Quality statement 4: Metabolic testing
Testing serum calcium is a simple way of identifying underlying hypercalcaemic conditions, such as primary hyperparathyroidism or sarcoidosis, that can be treated to prevent recurrence of renal or ureteric stones.
Evidence of written clinical protocols to ensure that adults with renal or ureteric stones have their serum calcium measured.
Data source: Local data collection, for example, service protocols.
Proportion of adults with a new diagnosis of renal or ureteric stones who have their serum calcium measured.
Numerator – the number in the denominator who have their serum calcium measured.
Denominator – the number of adults with a new diagnosis of renal or ureteric stones.
Data source: Local data collection, for example, local audit of patient records.
Service providers (such as GP practices and secondary care services) ensure that systems are in place for adults with renal or ureteric stones to have their serum calcium measured on presentation or at a follow‑up appointment and the test results acted on.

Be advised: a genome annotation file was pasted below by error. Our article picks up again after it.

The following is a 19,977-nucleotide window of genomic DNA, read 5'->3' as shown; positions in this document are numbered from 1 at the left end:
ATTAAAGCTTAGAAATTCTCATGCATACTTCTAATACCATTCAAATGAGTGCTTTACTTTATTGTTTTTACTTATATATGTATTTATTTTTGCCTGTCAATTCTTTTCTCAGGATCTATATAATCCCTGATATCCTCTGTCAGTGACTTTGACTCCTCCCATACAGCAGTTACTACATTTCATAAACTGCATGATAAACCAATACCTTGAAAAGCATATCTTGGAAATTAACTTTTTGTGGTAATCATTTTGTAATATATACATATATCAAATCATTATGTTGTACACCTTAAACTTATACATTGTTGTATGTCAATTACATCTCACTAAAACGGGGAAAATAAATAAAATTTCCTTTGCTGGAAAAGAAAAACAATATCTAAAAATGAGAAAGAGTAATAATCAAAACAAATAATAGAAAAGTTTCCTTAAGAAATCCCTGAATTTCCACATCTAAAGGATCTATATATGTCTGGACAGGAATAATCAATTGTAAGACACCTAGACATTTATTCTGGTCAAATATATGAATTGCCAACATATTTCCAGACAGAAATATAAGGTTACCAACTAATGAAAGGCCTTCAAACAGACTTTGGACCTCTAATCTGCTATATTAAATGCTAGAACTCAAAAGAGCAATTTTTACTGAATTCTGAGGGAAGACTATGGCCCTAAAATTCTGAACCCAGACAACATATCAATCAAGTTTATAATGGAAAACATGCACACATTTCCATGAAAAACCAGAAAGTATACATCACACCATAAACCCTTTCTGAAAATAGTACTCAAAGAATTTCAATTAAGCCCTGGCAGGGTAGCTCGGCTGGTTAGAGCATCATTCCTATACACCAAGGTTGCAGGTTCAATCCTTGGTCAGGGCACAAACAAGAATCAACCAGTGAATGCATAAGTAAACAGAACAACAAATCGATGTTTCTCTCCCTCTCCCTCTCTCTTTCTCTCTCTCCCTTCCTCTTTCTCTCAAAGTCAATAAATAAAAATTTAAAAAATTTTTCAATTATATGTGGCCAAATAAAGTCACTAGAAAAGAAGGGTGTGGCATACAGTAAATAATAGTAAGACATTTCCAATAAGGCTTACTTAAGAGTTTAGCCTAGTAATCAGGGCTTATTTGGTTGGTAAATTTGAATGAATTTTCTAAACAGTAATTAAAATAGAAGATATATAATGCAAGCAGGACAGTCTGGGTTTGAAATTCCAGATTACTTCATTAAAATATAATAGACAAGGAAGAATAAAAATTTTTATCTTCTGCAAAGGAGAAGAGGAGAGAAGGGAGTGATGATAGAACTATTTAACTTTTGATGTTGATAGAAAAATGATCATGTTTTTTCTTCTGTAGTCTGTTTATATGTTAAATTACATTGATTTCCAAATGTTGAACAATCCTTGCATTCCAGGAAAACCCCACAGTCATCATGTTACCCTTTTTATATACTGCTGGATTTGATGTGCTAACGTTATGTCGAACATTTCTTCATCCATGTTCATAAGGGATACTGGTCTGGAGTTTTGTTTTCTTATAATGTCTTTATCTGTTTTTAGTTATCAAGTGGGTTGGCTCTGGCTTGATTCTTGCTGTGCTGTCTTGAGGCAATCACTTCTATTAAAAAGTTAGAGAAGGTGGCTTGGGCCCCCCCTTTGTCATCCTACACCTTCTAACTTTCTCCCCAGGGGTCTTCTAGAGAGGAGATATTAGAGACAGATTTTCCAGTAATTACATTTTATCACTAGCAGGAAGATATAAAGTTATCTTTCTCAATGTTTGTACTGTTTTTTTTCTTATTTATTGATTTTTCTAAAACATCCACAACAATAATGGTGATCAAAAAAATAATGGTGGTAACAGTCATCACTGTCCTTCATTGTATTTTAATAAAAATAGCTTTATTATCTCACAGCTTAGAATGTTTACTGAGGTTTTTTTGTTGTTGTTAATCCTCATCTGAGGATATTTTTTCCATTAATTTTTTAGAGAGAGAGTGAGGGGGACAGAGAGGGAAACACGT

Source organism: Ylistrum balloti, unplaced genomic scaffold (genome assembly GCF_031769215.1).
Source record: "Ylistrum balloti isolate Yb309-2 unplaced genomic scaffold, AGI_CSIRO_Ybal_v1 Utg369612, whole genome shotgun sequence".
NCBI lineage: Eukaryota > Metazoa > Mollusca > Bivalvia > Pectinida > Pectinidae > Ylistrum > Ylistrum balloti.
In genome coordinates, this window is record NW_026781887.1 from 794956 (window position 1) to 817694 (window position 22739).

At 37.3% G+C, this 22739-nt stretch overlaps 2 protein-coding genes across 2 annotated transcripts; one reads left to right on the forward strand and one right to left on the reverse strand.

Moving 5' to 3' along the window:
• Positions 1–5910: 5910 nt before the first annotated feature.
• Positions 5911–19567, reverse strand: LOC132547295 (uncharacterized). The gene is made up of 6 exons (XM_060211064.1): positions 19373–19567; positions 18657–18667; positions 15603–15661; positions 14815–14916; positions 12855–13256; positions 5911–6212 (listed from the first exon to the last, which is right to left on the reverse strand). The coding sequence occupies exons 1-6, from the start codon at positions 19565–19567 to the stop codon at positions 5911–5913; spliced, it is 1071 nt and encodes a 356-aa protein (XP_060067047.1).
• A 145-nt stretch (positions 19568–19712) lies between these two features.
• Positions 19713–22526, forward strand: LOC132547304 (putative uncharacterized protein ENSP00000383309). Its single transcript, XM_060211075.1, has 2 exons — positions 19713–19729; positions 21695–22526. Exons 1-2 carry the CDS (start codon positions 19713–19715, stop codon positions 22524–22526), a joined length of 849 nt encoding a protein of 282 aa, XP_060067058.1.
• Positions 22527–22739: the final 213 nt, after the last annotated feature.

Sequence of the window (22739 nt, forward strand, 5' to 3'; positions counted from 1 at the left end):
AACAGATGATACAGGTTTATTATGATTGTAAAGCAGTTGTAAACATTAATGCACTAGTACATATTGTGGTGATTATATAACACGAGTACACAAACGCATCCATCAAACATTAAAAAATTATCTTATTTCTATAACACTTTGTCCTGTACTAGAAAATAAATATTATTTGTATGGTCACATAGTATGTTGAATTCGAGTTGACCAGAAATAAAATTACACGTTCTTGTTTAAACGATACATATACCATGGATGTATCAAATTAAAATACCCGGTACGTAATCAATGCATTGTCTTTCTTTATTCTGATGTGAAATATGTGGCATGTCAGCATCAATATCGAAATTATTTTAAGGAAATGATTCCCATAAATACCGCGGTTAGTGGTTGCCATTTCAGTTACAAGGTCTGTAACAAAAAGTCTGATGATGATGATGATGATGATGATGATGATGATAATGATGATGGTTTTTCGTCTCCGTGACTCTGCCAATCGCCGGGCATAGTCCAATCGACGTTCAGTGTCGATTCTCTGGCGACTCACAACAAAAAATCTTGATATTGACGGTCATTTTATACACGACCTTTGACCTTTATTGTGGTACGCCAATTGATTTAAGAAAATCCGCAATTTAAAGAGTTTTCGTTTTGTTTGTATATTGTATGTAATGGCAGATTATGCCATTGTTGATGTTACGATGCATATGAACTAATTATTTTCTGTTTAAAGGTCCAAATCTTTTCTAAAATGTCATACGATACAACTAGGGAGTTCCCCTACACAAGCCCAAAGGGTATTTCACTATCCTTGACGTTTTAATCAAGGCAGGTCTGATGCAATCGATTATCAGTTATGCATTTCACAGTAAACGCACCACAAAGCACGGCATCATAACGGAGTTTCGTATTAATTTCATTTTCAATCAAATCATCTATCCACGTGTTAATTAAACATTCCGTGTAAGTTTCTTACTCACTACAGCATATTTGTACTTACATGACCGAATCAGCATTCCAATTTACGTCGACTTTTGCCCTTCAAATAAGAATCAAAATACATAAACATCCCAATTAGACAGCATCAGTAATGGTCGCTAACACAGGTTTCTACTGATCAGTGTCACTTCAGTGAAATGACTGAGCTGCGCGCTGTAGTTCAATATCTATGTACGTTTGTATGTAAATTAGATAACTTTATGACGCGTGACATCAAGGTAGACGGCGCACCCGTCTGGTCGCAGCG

Healthcare professionals (such as GPs, nephrologists, urologists and emergency department practitioners) arrange for adults with renal or ureteric stones to have their serum calcium measured on presentation or at a follow‑up appointment. For adults with recurring stones, healthcare professionals should use clinical judgement to decide whether to measure serum calcium again if it was measured recently. If tests identify an underlying condition, healthcare professionals should discuss treatment options with the person.
Commissioners (such as clinical commissioning groups and NHS England) ensure that services have systems in place to measure serum calcium for adults with renal or ureteric stones on presentation or at a follow‑up appointment and act on the results.
Adults with a stone in their kidney or ureter have blood tests to check if there is anything that could have caused the stone. If a condition is identified, they discuss treatment options with the doctor.
Renal and ureteric stones: assessment and management. NICE guideline NG118 (2019), recommendation 1.7.2
All children and young people should have a metabolic assessment, but the nature of the assessment may vary. Referral to a paediatric nephrologist or urologist with expertise in testing for metabolic conditions should be considered. See recommendation 1.7.3 and evidence review A in NICE's guideline on renal and ureteric stones.